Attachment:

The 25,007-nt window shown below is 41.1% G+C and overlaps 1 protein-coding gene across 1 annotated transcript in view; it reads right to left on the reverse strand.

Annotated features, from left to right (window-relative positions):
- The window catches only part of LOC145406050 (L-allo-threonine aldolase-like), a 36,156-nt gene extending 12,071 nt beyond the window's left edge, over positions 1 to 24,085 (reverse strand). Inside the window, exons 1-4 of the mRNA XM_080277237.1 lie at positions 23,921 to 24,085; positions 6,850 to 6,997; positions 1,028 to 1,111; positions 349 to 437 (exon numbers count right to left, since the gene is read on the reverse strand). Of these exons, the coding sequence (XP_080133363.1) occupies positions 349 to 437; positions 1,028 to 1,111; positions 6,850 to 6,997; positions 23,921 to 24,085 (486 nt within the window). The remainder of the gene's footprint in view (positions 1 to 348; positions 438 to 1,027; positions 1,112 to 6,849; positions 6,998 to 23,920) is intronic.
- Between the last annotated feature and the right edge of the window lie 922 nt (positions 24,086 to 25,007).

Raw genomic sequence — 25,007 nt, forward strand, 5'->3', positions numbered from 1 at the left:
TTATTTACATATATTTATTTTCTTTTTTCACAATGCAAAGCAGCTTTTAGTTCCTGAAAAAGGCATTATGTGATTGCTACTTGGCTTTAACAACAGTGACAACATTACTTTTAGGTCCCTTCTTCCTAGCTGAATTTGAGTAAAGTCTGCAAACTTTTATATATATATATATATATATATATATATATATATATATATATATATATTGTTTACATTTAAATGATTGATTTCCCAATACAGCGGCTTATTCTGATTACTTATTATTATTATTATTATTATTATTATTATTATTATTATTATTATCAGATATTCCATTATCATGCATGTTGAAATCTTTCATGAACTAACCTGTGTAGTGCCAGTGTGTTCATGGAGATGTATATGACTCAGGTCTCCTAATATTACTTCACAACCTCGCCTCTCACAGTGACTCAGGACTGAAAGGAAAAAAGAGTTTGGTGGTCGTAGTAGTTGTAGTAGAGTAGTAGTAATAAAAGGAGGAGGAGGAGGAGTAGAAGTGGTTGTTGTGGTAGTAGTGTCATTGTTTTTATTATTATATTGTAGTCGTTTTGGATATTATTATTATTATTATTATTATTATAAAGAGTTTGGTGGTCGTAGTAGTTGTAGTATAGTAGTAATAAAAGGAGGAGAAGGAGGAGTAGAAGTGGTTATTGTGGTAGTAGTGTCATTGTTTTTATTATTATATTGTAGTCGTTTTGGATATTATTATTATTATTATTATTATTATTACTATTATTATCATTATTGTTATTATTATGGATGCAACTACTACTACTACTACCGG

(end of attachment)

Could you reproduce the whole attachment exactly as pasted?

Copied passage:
The 25,007-nt window shown below is 41.1% G+C and overlaps 1 protein-coding gene across 1 annotated transcript in view; it reads right to left on the reverse strand.

Annotated features, from left to right (window-relative positions):
- The window catches only part of LOC145406050 (L-allo-threonine aldolase-like), a 36,156-nt gene extending 12,071 nt beyond the window's left edge, over positions 1 to 24,085 (reverse strand). Inside the window, exons 1-4 of the mRNA XM_080277237.1 lie at positions 23,921 to 24,085; positions 6,850 to 6,997; positions 1,028 to 1,111; positions 349 to 437 (exon numbers count right to left, since the gene is read on the reverse strand). Of these exons, the coding sequence (XP_080133363.1) occupies positions 349 to 437; positions 1,028 to 1,111; positions 6,850 to 6,997; positions 23,921 to 24,085 (486 nt within the window). The remainder of the gene's footprint in view (positions 1 to 348; positions 438 to 1,027; positions 1,112 to 6,849; positions 6,998 to 23,920) is intronic.
- Between the last annotated feature and the right edge of the window lie 922 nt (positions 24,086 to 25,007).

Raw genomic sequence — 25,007 nt, forward strand, 5'->3', positions numbered from 1 at the left:
TTATTTACATATATTTATTTTCTTTTTTCACAATGCAAAGCAGCTTTTAGTTCCTGAAAAAGGCATTATGTGATTGCTACTTGGCTTTAACAACAGTGACAACATTACTTTTAGGTCCCTTCTTCCTAGCTGAATTTGAGTAAAGTCTGCAAACTTTTATATATATATATATATATATATATATATATATATATATATATATATATTGTTTACATTTAAATGATTGATTTCCCAATACAGCGGCTTATTCTGATTACTTATTATTATTATTATTATTATTATTATTATTATTATTATTATTATCAGATATTCCATTATCATGCATGTTGAAATCTTTCATGAACTAACCTGTGTAGTGCCAGTGTGTTCATGGAGATGTATATGACTCAGGTCTCCTAATATTACTTCACAACCTCGCCTCTCACAGTGACTCAGGACTGAAAGGAAAAAAGAGTTTGGTGGTCGTAGTAGTTGTAGTAGAGTAGTAGTAATAAAAGGAGGAGGAGGAGGAGTAGAAGTGGTTGTTGTGGTAGTAGTGTCATTGTTTTTATTATTATATTGTAGTCGTTTTGGATATTATTATTATTATTATTATTATTATAAAGAGTTTGGTGGTCGTAGTAGTTGTAGTATAGTAGTAATAAAAGGAGGAGAAGGAGGAGTAGAAGTGGTTATTGTGGTAGTAGTGTCATTGTTTTTATTATTATATTGTAGTCGTTTTGGATATTATTATTATTATTATTATTATTATTACTATTATTATCATTATTGTTATTATTATGGATGCAACTACTACTACTACTACCGG